Subject: Re: economic efficiency of free software
From: "Benjamin J. Tilly " <ben_tilly@operamail.com>
Date: Tue, 10 Feb 2004 06:06:02 +0800

Jamie Lokier <jamie@shareable.org> wrote:
> Stephen J. Turnbull wrote:
[...]
> >     Jamie> Also, one of the problems with any proprietary product (not
> >     Jamie> just software) is that some "demanders" are refused access
> >     Jamie> to the product simply because the economic process requires
> >     Jamie> that refusal, not because there is any real cost to the
> >     Jamie> business in those demanders having the product.
> > 
> > You've apparently missed Thomas Jefferson's point, too.  Refusing
> > access to those who don't pay is not a _problem_ resulting in
> > undersupply, it is a _proposed compromise solution_ to undersupply.
> 
> Yeah but you missed my point: it doesn't work, and the quality-of-life
> cost is too high :)

You have claimed the point, but not convinced me of it.  At least not
in general.

In some contexts, eg public health, I agree absolutely.  My personal
choice to monitor which restaurants have a cook with cholera doesn't
keep others from being careless, and I can't easily protect myself
from the resulting epidemic.  Therefore preventing epidemics becomes
a public good, and it is well understood in economics why those are
poorly provisioned from private efforts.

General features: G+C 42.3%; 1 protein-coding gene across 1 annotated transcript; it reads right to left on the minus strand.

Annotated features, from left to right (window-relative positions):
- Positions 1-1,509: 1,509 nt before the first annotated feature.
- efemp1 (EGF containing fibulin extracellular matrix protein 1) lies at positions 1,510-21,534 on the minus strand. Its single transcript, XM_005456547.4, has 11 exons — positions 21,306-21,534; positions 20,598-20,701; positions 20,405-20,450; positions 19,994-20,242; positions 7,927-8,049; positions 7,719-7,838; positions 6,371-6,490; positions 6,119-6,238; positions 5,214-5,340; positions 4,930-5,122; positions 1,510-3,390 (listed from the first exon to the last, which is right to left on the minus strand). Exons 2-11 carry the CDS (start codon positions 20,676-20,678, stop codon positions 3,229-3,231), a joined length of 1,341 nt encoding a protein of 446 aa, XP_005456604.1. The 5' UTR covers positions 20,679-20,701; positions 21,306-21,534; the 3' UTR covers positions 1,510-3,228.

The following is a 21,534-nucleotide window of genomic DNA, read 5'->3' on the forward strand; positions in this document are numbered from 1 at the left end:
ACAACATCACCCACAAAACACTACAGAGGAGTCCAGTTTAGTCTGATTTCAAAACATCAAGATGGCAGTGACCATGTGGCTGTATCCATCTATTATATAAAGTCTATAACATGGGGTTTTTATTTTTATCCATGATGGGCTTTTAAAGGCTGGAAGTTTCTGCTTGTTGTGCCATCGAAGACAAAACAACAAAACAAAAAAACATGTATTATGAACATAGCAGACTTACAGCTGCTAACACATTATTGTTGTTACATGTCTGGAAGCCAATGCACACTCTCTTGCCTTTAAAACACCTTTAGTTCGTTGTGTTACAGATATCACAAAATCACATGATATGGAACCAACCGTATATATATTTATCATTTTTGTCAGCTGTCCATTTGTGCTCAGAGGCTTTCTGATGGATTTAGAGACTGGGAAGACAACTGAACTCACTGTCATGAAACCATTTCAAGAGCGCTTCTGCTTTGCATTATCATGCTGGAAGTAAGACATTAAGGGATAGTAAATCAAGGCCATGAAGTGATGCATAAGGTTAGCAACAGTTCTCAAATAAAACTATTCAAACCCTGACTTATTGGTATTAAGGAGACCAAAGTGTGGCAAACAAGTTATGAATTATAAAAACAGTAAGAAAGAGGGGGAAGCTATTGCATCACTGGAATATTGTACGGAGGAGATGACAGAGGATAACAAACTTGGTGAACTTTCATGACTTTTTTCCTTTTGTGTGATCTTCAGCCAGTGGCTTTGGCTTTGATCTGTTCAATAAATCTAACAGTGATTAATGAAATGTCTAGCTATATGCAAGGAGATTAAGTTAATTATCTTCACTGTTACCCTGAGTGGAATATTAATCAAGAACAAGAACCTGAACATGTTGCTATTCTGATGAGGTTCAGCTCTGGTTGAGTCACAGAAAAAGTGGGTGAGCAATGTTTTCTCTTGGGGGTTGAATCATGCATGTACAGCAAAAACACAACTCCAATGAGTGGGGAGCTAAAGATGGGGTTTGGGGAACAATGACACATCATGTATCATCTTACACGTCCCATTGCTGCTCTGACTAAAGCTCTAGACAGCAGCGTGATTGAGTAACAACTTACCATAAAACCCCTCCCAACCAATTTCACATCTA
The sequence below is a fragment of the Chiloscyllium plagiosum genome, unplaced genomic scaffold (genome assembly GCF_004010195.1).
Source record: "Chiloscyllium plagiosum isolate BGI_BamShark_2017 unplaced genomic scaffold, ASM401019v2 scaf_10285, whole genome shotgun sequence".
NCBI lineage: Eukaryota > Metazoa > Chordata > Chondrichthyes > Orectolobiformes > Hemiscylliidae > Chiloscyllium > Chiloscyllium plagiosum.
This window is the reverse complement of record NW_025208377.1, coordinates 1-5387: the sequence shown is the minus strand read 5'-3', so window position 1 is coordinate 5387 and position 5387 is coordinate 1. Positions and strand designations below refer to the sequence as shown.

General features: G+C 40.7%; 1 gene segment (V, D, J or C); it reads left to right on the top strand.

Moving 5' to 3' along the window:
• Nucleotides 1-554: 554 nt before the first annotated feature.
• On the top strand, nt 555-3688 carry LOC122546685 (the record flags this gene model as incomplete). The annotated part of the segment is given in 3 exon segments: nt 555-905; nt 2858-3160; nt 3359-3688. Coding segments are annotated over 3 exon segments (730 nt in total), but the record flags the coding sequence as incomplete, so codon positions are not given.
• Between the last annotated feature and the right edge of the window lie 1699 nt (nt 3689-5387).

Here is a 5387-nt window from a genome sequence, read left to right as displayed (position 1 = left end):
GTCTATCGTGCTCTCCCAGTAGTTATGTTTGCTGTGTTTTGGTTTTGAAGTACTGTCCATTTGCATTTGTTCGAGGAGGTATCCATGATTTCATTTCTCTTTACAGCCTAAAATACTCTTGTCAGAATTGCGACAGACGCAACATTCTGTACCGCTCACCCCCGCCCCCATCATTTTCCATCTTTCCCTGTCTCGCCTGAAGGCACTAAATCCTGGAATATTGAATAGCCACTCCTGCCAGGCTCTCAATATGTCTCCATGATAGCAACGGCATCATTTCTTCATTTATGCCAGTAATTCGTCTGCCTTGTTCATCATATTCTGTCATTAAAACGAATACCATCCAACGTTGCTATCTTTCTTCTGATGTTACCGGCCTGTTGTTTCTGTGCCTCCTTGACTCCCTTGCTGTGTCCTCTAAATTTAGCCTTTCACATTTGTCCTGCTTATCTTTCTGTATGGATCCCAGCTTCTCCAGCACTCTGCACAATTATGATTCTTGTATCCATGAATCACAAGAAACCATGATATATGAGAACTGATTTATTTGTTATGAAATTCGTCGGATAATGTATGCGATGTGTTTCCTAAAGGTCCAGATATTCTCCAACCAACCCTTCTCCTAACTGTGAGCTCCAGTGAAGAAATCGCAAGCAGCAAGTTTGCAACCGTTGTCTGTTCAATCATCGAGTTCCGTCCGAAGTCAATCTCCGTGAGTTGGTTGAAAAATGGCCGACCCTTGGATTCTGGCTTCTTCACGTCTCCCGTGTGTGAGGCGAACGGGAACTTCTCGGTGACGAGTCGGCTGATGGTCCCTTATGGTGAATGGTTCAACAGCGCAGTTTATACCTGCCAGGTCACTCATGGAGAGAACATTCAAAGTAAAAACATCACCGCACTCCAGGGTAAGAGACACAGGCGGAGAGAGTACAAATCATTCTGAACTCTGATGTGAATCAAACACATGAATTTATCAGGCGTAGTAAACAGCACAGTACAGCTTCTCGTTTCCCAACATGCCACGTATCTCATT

In other contexts, eg Levis, I strongly disagree.  Only giving Levis
to people who are willing to pay works pretty well in practice,
particularly when compared to alternatives that have been tried.

Drawing a solid line between the two kinds of endeavours can get
complex.  But it is important to recognize that both are good.

> > Another way to grasp the magnitude of the computational issue is to
> > recall that 50% of the non-material costs in the US economy go to
> > "knowledge workers" who are not directly related to physical
> > production of goods or consumer services, but rather to instructing
> > the rest of the economy about what goods to produce and where to
> > deliver them.
> > 
> > Ie, the US economy is a distributed computer whose running costs are
> > about $5 trillion/year.
> 
> You don't know the true cost of it.  Perhaps it's running cost is $5
> million/year, plus an extra $5 trillion/year is wasted on peoples'
> need to justify their needs, which is a consequence of the economic
> process.

Wrong.  Stephen does know the true cost OF WHAT WE SPEND.  It is about
5 trillion per year.  

Stephen doesn't know the OPTIMAL cost.  That may well be much less.  It
could be more.  (Perhaps a better focus on decision making would give
better outcomes.)  My personal belief is that the optimal level varies
widely depending on the value system of the person judging.

However I'll point out that anyone claiming that their alternate system
does significantly better should do their homework carefully.  Many
people over the years have proposed alternate systems, and some have
even had the freedom to try to implement them.  As chaotic as it is, our
current system has done astonishingly well.

> You can start with the premise that there is a computational economic
> problem, and proceed to estimate it's cost, in which case you have no
> idea what its cost is, because you have no idea how many people are
> toiling away at work created for the sake of work.